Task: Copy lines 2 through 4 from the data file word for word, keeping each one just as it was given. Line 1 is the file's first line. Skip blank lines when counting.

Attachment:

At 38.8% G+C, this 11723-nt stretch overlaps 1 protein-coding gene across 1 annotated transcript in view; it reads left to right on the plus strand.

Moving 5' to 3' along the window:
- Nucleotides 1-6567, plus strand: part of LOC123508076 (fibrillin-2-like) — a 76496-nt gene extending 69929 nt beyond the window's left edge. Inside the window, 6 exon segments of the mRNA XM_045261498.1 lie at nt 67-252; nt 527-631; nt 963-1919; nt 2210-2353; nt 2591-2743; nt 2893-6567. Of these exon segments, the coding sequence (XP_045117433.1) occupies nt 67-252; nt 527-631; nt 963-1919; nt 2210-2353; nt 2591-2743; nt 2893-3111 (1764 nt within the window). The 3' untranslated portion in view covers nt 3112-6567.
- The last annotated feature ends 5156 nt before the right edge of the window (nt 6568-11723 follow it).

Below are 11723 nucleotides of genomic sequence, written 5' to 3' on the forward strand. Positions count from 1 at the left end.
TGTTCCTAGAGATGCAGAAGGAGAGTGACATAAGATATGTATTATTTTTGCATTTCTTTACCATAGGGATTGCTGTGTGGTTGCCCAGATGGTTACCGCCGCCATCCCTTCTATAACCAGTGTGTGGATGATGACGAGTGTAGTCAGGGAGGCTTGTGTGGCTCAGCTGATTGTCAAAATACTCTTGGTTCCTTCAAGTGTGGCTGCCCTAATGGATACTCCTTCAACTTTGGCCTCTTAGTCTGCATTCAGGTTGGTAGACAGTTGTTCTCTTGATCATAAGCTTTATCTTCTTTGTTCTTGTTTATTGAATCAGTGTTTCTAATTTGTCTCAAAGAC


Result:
Moving 5' to 3' along the window:
- Nucleotides 1-6567, plus strand: part of LOC123508076 (fibrillin-2-like) — a 76496-nt gene extending 69929 nt beyond the window's left edge. Inside the window, 6 exon segments of the mRNA XM_045261498.1 lie at nt 67-252; nt 527-631; nt 963-1919; nt 2210-2353; nt 2591-2743; nt 2893-6567. Of these exon segments, the coding sequence (XP_045117433.1) occupies nt 67-252; nt 527-631; nt 963-1919; nt 2210-2353; nt 2591-2743; nt 2893-3111 (1764 nt within the window). The 3' untranslated portion in view covers nt 3112-6567.
- The last annotated feature ends 5156 nt before the right edge of the window (nt 6568-11723 follow it).